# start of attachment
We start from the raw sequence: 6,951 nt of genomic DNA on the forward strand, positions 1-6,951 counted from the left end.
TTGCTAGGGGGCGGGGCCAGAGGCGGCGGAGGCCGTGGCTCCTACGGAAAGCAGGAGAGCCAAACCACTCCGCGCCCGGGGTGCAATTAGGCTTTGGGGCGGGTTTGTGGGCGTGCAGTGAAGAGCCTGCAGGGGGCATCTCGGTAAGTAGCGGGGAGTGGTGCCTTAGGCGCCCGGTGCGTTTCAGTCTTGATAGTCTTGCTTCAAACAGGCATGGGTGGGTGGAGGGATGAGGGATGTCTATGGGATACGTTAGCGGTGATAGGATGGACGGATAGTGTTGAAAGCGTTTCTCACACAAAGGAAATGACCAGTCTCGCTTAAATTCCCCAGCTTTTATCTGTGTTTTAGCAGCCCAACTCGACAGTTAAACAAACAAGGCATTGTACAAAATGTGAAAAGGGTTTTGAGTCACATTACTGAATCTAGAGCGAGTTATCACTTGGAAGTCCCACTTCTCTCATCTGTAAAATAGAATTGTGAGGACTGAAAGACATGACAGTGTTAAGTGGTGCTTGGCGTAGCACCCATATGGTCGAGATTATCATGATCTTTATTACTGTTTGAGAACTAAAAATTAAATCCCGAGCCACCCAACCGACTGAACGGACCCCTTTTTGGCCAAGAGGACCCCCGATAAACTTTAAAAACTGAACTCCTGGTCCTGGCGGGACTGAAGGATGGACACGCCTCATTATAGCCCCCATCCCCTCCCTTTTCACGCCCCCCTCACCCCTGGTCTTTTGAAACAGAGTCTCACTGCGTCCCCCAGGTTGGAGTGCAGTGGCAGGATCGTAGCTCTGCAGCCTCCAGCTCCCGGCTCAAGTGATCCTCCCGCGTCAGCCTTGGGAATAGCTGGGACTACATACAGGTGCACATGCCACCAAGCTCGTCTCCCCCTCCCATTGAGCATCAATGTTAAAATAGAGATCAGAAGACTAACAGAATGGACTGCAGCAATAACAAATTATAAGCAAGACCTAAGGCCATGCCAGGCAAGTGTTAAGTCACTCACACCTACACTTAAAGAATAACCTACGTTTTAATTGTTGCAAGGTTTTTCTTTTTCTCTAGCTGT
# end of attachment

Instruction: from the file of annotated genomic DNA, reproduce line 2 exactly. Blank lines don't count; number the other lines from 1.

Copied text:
TTGCTAGGGGGCGGGGCCAGAGGCGGCGGAGGCCGTGGCTCCTACGGAAAGCAGGAGAGCCAAACCACTCCGCGCCCGGGGTGCAATTAGGCTTTGGGGCGGGTTTGTGGGCGTGCAGTGAAGAGCCTGCAGGGGGCATCTCGGTAAGTAGCGGGGAGTGGTGCCTTAGGCGCCCGGTGCGTTTCAGTCTTGATAGTCTTGCTTCAAACAGGCATGGGTGGGTGGAGGGATGAGGGATGTCTATGGGATACGTTAGCGGTGATAGGATGGACGGATAGTGTTGAAAGCGTTTCTCACACAAAGGAAATGACCAGTCTCGCTTAAATTCCCCAGCTTTTATCTGTGTTTTAGCAGCCCAACTCGACAGTTAAACAAACAAGGCATTGTACAAAATGTGAAAAGGGTTTTGAGTCACATTACTGAATCTAGAGCGAGTTATCACTTGGAAGTCCCACTTCTCTCATCTGTAAAATAGAATTGTGAGGACTGAAAGACATGACAGTGTTAAGTGGTGCTTGGCGTAGCACCCATATGGTCGAGATTATCATGATCTTTATTACTGTTTGAGAACTAAAAATTAAATCCCGAGCCACCCAACCGACTGAACGGACCCCTTTTTGGCCAAGAGGACCCCCGATAAACTTTAAAAACTGAACTCCTGGTCCTGGCGGGACTGAAGGATGGACACGCCTCATTATAGCCCCCATCCCCTCCCTTTTCACGCCCCCCTCACCCCTGGTCTTTTGAAACAGAGTCTCACTGCGTCCCCCAGGTTGGAGTGCAGTGGCAGGATCGTAGCTCTGCAGCCTCCAGCTCCCGGCTCAAGTGATCCTCCCGCGTCAGCCTTGGGAATAGCTGGGACTACATACAGGTGCACATGCCACCAAGCTCGTCTCCCCCTCCCATTGAGCATCAATGTTAAAATAGAGATCAGAAGACTAACAGAATGGACTGCAGCAATAACAAATTATAAGCAAGACCTAAGGCCATGCCAGGCAAGTGTTAAGTCACTCACACCTACACTTAAAGAATAACCTACGTTTTAATTGTTGCAAGGTTTTTCTTTTTCTCTAGCTGT